UN warns Earth ‘on edge’ after warmest decade on record



Global temperatures “broke” heat records last year, with heat waves sweeping oceans and glaciers suffering record ice loss, the United Nations said on Tuesday, warning 2024 could be even hotter.

The United Nations’ World Meteorological Organization’s (WMO) annual State of the Climate Report confirmed preliminary data showing 2023 will be the hottest year on record so far.

The World Meteorological Organization’s weather and climate agency said last year was the “warmest decade on record” and temperatures were expected to be even higher in the future.

Omar Badour, head of WMO climate monitoring, told reporters that “it is very likely that the record of 2023 will be broken again in 2024.”

United Nations Secretary-General Antonio Guterres responded to the report, saying it showed “a planet on the edge.”

“The planet is sending out a distress signal,” he said in a video address, noting that “fossil fuel pollution is causing climate chaos” and warning that “change is accelerating.”

The World Meteorological Organization said average near-surface temperatures last year were 1.45 degrees Celsius above pre-industrial levels, very close to the 1.5 degrees Celsius threshold that countries agreed to avoid in the 2015 Paris Climate Agreement.

‘Red Alert’

“We have never been so close […] WMO President Celeste Saulo warned that temperatures would fall below the 1.5°C lower limit set by the Paris Agreement.

“I am now on red alert about the climate situation,” she told reporters, lamenting that “2023 is a new record for every climate indicator.”

The organization found that many records were “broken” and that the numbers “gave an ominous new meaning to the term ‘record breaking'”.

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Saulo emphasized that climate change is about more than just temperature.

“What we witness in 2023, particularly the unprecedented ocean warming, glacier retreat and loss of Antarctic sea ice, deserves special attention,” she said.

One particularly worrying finding is that average daily marine heat waves last year swept nearly a third of the world’s oceans.

WMO says that by the end of 2023, more than 90% of the ocean will have experienced heat wave conditions at some point during the year.

The report warns that more frequent and intense marine heatwaves will have “profound negative impacts on marine ecosystems and coral reefs”.

At the same time, it warned that the world’s major glaciers were suffering the worst ice losses since records began in 1950 “due to extreme melting in western North America and Europe”.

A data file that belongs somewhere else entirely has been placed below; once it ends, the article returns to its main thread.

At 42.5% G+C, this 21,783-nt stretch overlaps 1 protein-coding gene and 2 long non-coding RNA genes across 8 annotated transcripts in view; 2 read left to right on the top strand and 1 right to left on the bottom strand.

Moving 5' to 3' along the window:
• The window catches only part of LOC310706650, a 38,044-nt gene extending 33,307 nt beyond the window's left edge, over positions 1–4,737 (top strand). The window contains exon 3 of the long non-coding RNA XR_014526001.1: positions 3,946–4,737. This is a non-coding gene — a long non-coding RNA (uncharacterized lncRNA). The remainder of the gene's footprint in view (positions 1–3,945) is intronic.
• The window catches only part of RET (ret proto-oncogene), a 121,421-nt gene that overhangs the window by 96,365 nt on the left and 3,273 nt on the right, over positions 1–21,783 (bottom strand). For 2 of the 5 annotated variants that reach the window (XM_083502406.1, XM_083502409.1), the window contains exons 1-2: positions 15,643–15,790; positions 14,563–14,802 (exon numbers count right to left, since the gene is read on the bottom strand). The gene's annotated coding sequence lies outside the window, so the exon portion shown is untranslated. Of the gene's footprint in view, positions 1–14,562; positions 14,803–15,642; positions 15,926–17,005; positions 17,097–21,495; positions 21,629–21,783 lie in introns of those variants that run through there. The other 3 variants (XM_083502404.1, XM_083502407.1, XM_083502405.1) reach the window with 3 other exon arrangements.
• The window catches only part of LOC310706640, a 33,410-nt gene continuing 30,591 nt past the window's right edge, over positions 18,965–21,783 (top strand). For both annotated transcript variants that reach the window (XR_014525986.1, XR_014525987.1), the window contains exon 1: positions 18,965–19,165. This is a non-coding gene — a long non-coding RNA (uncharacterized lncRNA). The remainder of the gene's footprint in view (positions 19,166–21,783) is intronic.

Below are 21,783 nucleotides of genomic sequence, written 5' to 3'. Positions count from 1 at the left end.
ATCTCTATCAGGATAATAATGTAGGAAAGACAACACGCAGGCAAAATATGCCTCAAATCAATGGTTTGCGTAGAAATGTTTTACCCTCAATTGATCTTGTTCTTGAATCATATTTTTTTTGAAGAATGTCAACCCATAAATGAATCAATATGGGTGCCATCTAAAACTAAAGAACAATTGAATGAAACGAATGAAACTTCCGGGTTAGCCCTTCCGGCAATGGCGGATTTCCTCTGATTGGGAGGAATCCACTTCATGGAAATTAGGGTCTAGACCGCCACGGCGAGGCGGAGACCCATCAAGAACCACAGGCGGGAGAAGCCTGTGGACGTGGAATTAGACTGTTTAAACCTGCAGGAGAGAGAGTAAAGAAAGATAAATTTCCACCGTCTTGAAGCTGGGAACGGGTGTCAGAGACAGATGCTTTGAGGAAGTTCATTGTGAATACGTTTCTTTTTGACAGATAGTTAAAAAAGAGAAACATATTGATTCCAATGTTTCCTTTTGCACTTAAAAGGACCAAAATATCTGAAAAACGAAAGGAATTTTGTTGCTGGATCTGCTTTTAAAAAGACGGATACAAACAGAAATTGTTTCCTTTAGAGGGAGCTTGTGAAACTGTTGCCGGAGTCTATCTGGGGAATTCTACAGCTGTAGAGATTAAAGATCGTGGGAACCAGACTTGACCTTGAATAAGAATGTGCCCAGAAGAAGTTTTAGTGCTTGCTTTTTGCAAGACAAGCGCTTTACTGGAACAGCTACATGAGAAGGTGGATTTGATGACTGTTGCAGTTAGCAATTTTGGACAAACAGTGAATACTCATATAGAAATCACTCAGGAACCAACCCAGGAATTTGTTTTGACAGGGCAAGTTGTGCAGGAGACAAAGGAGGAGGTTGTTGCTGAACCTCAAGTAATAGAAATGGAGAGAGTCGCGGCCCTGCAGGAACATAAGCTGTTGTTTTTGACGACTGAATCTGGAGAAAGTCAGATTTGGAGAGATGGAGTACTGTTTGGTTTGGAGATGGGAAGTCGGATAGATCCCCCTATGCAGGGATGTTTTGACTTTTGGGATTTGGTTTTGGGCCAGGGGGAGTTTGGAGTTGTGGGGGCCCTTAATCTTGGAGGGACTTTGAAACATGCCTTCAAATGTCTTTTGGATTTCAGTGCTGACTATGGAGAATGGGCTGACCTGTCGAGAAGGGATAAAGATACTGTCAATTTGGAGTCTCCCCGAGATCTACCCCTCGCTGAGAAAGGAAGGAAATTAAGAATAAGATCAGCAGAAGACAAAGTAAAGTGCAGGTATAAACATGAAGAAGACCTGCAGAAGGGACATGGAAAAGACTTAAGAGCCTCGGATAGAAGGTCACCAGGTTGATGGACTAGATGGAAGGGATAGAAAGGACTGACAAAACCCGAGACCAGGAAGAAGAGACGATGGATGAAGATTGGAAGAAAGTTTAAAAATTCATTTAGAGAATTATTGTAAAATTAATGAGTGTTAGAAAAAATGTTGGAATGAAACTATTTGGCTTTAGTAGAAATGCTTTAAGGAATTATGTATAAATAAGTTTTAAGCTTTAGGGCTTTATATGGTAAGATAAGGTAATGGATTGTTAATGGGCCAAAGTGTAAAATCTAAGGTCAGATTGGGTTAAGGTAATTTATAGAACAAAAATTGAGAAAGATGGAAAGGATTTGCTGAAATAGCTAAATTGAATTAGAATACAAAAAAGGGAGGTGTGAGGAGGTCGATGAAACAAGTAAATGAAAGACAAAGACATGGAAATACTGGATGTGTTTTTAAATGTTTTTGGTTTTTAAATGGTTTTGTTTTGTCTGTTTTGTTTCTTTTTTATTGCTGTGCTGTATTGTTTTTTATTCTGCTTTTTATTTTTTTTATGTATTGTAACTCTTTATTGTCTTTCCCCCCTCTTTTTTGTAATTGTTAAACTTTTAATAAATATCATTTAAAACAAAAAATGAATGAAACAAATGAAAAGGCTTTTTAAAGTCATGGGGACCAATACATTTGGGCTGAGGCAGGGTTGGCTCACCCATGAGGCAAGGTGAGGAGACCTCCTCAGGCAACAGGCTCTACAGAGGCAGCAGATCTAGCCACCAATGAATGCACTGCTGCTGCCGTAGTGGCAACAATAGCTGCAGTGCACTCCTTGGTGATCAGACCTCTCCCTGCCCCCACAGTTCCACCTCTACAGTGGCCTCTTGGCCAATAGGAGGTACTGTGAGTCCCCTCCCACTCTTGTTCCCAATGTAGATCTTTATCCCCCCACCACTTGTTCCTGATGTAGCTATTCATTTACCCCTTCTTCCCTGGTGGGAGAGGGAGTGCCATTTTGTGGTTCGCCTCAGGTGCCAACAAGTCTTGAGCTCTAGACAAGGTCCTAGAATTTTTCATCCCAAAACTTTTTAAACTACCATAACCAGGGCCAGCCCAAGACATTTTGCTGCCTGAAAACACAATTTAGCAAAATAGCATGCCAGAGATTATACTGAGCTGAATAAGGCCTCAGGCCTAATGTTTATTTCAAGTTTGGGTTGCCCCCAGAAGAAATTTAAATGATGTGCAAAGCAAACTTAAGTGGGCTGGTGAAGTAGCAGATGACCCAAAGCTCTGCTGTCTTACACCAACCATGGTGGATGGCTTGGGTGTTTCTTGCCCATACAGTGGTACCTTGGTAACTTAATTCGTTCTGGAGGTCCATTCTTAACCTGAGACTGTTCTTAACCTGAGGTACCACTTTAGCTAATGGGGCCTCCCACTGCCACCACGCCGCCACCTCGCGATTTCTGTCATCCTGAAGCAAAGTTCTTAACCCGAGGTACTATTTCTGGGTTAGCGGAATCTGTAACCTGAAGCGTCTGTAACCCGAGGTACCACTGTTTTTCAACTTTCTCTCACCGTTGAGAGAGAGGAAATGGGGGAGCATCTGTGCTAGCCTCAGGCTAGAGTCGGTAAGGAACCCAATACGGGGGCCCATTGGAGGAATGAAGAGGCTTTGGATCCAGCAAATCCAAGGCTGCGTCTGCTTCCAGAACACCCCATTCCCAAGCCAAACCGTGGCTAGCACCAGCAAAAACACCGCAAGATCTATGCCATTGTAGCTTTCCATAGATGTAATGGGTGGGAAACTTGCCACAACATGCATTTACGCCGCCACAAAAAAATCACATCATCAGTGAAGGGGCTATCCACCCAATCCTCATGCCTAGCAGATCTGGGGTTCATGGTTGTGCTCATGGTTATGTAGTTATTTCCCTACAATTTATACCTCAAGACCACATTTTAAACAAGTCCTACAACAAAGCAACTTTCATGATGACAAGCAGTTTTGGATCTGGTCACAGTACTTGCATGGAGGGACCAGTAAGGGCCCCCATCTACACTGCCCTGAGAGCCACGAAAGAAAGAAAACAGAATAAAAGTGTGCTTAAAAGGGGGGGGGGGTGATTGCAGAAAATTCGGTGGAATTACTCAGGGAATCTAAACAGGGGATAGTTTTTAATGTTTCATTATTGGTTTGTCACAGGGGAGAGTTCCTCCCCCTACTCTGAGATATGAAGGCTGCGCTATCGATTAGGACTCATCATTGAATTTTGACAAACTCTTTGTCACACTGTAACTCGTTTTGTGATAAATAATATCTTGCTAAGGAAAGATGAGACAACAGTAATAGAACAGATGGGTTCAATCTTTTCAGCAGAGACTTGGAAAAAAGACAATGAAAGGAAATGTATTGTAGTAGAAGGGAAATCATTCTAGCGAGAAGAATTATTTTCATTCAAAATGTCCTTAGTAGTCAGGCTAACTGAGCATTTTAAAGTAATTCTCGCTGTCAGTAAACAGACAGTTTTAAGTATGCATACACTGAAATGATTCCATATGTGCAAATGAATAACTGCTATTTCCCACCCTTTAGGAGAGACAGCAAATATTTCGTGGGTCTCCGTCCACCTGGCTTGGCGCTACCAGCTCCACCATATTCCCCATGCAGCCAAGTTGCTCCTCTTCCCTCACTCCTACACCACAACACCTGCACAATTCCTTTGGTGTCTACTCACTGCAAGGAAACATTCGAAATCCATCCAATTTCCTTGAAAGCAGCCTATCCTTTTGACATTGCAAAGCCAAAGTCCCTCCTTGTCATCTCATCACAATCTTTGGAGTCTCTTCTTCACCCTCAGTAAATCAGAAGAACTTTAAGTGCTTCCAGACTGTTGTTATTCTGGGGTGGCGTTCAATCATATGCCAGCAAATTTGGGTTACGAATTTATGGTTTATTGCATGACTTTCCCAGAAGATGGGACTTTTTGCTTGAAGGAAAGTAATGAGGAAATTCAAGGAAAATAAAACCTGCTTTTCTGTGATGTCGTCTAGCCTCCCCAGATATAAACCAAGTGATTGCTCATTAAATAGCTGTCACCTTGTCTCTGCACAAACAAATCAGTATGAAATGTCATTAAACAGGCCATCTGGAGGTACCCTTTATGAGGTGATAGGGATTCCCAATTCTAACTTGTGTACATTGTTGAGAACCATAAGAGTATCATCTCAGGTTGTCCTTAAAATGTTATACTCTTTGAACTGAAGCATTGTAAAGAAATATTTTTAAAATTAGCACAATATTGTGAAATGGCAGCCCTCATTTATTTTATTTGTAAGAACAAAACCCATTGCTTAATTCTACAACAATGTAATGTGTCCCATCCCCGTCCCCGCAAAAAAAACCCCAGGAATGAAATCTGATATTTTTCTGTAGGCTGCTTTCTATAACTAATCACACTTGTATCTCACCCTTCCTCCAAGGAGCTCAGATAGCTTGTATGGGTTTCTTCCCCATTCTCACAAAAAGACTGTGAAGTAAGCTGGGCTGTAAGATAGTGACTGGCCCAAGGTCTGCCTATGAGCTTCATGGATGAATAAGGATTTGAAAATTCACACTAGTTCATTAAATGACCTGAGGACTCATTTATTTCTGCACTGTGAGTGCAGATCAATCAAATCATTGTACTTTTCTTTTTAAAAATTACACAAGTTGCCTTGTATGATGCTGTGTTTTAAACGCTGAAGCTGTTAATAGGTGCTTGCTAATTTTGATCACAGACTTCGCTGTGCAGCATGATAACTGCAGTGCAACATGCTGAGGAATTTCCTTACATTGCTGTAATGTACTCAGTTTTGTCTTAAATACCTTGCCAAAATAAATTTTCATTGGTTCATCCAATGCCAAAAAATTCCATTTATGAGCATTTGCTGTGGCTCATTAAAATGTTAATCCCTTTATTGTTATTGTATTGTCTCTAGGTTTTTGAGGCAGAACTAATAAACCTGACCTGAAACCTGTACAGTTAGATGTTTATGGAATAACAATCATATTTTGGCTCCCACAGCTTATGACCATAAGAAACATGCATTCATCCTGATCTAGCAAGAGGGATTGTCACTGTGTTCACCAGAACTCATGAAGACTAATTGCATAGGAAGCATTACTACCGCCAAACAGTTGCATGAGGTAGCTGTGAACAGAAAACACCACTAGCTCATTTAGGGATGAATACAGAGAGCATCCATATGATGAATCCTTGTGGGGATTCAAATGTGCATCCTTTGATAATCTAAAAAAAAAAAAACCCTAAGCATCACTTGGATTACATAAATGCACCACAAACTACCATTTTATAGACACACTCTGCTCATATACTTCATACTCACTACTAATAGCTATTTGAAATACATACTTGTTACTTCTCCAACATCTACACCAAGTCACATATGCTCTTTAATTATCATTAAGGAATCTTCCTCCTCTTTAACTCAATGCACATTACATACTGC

In Switzerland, where the World Meteorological Organization is headquartered, mountain glaciers have lost 10% of their remaining volume in the past two years alone, the report said.

The World Meteorological Organization said Antarctic sea ice extent was also “the lowest ever recorded”.

Sea-level rise

In fact, it noted that the maximum area at the end of the southern winter was about 1 million square kilometers smaller than the previous record year, equivalent to the area of ​​France and Germany combined.

Warming oceans and rapid melting of glaciers and ice caps also caused sea levels last year to reach their highest point since satellite records began in 1993, the World Meteorological Organization said.

The agency highlighted that the rate of global average sea level rise over the past decade (2014-2023) was more than twice as high as in the first decade of satellite records.

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The report emphasizes that dramatic climate change is causing significant losses around the world, fueling extreme weather events, floods and droughts, triggering displacement, and exacerbating biodiversity loss and food insecurity.

“The climate crisis is the defining challenge facing humanity and is closely linked to the crisis of inequality,” Solow said.

“A glimmer of hope”

WMO noted that the number of people considered severely food insecure globally has more than doubled, from 149 million before the Covid-19 pandemic to 333 million by the end of 2023.

However, the group did highlight one “silver lining”: a surge in renewable energy generation.

Renewable energy power generation (mainly from solar, wind and hydropower) increased by nearly 50% last year compared with 2022, the report said.

Guterres also stressed that there is still time to avoid a long-term crisis.

He insisted the world still had a chance to keep the planet’s long-term temperature rise below the 1.5°C threshold and “avoid the worst climate chaos”.

“We know what to do. “



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By Ali Raza

I am a dedicated and skilled News Content Writer with a passion for delivering accurate and engaging stories to a diverse audience. With a solid background in journalism and a keen eye for detail, I bring a commitment to excellence and a deep understanding of the evolving media landscape.

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